Wow! We had another great weekend. On Friday, I skipped out of work a little early and we drove up to Holbrook, AZ, in the high desert above the Mogollon rim. We spent Friday night with some friends. On Saturday, we rose early and drove out to a real cattle ranch, where we worked cattle all morning. The ranch we were at was a conventional ranch, so there were some things they did that didn’t interest me too much, but at the same time it was all valuable experience.
They had rounded up most of their herd and seperated out the cows from the calves. When we got there, they were just finishing ‘pouring’ the cows. Pouring the cows means pouring a blue liquid on their back that aids the cattle in staying free of lice, ticks, and other pests.
After the cows were all done, we moved half of the calves into a pen and started moving them one by one into a chute where they would be caught, flipped on their side, and worked on. Each calf had to be branded, get two shots, and be de-horned, if necessary. They did not band the bulls because they said they have found that the bulls will put on an additional 50 pounds if they wait six months to convert the bulls into steers. The brand they use is HUGE. I felt sorry for the poor calves. The shots they got were one vitamin shot and one vaccination; the vitamin shot was intramuscular and the vaccine was subcutaneous. I gave the vitamin shot quite a few times, but the vaccine I only tried once. I also branded one of the calves, but I stayed away from the dehorning. The dehorning sent a stream of blood spraying out of a hole in the middle of the horn, which they would use a hot iron to cauterize.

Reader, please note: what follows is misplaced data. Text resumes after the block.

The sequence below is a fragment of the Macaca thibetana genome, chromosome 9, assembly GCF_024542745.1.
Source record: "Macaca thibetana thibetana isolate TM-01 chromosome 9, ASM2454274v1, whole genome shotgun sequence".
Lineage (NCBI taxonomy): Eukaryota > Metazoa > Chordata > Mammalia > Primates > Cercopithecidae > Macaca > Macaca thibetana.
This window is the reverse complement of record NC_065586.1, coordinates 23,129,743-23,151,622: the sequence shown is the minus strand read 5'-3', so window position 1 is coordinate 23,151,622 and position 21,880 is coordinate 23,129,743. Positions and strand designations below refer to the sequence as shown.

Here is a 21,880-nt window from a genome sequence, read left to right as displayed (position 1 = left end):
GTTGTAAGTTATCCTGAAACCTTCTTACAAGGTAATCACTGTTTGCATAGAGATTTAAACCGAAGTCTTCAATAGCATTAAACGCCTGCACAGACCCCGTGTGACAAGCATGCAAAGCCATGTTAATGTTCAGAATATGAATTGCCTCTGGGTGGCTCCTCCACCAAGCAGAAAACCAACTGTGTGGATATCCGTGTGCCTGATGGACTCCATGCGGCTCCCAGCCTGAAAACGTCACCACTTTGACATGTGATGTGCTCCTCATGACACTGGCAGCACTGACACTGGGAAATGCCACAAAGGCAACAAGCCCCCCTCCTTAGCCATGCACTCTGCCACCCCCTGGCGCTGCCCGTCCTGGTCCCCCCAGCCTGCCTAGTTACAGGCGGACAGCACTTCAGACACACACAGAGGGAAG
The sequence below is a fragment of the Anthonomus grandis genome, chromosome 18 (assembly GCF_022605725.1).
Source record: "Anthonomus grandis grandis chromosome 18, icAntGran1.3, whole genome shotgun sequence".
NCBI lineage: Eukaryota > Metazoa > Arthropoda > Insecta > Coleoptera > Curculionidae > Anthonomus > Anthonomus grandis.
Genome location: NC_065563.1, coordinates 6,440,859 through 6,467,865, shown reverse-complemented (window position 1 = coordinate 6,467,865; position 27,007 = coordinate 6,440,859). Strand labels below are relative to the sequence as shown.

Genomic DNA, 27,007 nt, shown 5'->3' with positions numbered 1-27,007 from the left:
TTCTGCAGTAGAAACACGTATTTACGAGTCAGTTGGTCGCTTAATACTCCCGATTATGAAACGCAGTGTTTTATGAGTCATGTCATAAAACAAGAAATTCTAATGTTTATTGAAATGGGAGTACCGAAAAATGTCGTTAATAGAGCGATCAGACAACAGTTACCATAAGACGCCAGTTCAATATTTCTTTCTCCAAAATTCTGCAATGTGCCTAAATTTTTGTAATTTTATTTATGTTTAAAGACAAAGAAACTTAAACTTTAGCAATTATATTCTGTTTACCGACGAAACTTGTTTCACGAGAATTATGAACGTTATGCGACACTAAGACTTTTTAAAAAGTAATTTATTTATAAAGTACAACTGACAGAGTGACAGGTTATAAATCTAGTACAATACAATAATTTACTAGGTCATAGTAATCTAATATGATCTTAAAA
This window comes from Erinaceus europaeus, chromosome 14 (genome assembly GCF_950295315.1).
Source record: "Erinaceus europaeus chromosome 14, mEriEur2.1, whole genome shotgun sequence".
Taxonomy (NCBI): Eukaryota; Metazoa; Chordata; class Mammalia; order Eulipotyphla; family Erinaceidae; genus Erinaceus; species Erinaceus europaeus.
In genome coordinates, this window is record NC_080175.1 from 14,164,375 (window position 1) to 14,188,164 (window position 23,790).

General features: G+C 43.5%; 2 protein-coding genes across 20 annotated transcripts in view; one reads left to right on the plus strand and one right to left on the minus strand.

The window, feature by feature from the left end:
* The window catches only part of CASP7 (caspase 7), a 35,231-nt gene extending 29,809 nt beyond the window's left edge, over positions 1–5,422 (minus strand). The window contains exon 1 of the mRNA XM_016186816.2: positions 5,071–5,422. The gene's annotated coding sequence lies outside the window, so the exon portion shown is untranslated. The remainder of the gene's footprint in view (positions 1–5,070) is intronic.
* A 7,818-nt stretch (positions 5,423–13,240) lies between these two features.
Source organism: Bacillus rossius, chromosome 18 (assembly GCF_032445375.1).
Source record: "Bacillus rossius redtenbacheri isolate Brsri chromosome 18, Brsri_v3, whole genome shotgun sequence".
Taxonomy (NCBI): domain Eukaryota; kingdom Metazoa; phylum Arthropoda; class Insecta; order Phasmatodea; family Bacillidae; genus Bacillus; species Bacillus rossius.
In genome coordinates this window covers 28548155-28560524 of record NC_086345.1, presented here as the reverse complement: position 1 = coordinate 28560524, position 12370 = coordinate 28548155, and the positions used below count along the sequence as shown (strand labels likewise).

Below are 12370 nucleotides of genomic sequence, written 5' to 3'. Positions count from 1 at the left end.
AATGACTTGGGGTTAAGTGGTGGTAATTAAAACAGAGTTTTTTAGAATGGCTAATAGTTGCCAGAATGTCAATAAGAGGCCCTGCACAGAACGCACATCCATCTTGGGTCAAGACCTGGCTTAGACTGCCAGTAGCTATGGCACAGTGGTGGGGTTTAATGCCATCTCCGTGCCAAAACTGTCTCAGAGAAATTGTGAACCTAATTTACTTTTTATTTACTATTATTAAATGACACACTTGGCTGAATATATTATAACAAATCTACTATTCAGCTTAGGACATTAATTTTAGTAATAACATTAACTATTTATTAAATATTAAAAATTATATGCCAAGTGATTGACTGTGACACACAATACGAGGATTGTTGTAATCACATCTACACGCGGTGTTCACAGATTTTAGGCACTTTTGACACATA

After the first half of calves, I moved into the pen with the second half of calves and practiced wrestling the calves. Most were my size or smaller, but a few were as big as twice my size. Basically, I would grab an ear with one hand, the tail with the other hand, and place my hip against the calf’s hip, so that the calf couldn’t kick me as easily. Then my job was to turn the calf until he was facing into the chute and twist his tail to make him want to walk into the chute where he would be caught and worked on. At one point during this fun, I had my back turned to a calf we called ‘crapper’ because his back was covered in manure (this was not a clean job). The other fella in with me was working on getting crapper to go into the chute. Apparently crapper got away from my co-worker and place his head right under my seat and lifted me off the ground and drove my head into a crossbar above. He only lifted me 6-12 inches, but it was enough. The only other injury I sustained was two of the calves stepped on my toes, which hurt but they didn’t turn black or fall off.
After working cattle for a few hours (it felt like a full day’s work), we went back to the farmhouse for a big breakfast. Yummy! After breakfast, we went back out to the ranch, where we mounted horses and 4-wheelers and rode out to meet another 13 cows and 10 calves. We drove this small herd back into the sorting yard and seperated out the cows from their calves. We did the same work again, but at a much quicker pace. We also banded two bulls and they decided to keep one bull for the herd. I got to ride a horse again, this time totally unsupervised — and the horse liked to lope! I wish I knew better how to ride a horse.
That afternoon, we slaughtered a laying hen and a rooster, scalded them using 140° water, and then I tried out my Whizbang Chicken Plucker, which I still need to show a picture of on my blog. The WBCP worked fabulously, removing almost all feathers within 15 seconds. The plucker worked better when both birds were spinning inside, rather than just one. One bird tended to get hung up, but with both birds when one would get stuck, the other would knock the first loose. I can’t wait to build my Whizbang Chicken Scalder, because that will make the whole process that much more efficient — scalding was very frustrating.